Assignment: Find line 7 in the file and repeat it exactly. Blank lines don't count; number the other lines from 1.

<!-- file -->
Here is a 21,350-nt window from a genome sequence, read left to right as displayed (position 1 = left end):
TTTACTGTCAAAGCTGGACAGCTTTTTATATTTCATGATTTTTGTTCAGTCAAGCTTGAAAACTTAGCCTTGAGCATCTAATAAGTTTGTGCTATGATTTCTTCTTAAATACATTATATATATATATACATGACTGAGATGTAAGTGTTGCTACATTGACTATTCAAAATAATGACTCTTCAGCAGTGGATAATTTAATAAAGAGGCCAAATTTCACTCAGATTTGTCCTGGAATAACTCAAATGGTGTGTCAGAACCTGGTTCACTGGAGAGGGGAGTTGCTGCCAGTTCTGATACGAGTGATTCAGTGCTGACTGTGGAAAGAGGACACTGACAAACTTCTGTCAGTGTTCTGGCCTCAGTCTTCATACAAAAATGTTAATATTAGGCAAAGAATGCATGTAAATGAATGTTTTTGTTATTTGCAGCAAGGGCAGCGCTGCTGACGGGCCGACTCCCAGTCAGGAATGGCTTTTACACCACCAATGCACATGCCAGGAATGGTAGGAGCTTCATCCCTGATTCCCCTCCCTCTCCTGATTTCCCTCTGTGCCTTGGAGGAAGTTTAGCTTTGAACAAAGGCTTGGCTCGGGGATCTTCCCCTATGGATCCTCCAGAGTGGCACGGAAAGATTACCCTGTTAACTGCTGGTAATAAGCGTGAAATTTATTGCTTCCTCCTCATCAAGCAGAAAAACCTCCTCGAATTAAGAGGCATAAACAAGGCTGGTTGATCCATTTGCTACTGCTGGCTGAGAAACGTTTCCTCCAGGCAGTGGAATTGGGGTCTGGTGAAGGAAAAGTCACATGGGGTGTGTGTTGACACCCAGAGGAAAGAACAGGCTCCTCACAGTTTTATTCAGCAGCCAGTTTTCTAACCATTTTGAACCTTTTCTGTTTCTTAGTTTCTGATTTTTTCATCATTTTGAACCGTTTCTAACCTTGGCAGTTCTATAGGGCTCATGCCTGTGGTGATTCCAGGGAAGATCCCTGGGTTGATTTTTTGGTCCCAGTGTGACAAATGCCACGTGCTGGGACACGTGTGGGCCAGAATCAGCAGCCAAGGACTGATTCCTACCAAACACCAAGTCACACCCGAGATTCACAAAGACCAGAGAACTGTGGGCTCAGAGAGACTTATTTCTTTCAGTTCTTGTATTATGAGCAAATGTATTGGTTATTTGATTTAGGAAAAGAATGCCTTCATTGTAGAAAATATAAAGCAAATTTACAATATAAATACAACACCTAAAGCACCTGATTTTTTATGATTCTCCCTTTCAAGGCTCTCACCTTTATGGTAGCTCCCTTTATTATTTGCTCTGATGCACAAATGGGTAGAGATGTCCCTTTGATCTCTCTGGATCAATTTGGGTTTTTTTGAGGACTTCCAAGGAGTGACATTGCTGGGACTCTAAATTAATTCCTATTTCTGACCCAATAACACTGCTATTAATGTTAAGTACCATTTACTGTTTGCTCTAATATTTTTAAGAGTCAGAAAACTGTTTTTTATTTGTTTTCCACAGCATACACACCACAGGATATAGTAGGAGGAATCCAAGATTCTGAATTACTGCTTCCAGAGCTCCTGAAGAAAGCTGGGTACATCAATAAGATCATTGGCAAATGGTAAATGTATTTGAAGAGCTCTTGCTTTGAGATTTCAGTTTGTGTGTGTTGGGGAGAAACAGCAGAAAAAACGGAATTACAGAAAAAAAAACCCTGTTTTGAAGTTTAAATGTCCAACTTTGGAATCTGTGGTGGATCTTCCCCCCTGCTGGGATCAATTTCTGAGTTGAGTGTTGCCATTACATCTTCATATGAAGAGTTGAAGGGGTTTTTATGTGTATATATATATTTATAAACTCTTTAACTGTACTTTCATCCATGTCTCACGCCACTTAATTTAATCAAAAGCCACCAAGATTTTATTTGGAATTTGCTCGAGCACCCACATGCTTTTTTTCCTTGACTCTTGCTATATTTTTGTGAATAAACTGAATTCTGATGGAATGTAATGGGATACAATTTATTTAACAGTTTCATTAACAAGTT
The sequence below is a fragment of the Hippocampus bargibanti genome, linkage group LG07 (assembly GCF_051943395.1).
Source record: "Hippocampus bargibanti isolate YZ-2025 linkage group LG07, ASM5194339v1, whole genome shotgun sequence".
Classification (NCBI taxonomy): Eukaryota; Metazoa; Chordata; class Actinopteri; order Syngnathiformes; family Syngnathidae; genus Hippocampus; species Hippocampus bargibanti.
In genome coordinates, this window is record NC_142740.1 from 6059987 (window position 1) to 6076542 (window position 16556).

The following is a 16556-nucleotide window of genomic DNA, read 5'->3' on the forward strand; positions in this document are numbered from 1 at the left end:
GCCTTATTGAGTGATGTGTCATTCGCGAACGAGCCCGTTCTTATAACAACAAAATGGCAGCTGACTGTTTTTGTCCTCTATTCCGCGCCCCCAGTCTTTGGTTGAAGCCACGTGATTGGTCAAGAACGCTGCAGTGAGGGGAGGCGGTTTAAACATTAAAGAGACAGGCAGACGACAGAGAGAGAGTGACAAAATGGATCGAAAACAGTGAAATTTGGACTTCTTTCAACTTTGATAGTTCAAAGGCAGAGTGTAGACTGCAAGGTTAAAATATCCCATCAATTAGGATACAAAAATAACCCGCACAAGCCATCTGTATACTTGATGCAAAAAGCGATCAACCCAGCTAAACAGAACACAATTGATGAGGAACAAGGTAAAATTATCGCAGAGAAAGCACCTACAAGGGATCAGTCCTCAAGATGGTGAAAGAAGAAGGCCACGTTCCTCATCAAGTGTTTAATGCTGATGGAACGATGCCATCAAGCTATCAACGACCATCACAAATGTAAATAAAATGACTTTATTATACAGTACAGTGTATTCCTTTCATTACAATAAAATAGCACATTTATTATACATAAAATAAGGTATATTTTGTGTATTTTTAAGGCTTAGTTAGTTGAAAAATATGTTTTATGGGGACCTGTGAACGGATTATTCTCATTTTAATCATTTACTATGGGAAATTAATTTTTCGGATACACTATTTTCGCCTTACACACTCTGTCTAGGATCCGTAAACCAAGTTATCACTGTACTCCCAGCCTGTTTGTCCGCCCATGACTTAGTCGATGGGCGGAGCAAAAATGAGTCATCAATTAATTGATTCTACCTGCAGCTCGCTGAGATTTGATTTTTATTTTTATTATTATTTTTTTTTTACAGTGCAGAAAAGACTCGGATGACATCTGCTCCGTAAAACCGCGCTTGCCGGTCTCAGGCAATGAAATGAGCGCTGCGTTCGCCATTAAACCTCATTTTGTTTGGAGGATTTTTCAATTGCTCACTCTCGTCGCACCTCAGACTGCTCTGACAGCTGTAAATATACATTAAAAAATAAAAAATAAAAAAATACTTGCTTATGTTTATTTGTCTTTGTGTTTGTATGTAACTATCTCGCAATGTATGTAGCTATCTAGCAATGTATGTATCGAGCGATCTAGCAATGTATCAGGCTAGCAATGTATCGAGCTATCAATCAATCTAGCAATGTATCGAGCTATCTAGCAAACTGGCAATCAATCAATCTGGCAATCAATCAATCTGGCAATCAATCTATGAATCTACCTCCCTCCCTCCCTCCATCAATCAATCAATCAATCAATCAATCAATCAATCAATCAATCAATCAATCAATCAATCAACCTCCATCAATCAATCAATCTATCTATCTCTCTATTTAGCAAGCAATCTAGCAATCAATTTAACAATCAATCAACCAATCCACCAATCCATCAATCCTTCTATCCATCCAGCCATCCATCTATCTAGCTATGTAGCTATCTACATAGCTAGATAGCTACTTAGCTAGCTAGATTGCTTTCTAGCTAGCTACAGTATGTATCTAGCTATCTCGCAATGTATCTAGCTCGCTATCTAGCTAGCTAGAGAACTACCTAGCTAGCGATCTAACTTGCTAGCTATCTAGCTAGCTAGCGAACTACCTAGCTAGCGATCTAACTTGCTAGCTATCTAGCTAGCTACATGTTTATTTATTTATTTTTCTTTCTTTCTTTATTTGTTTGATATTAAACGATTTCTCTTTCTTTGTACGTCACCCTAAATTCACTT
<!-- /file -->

The following is a 16556-nucleotide window of genomic DNA, read 5'->3' on the forward strand; positions in this document are numbered from 1 at the left end: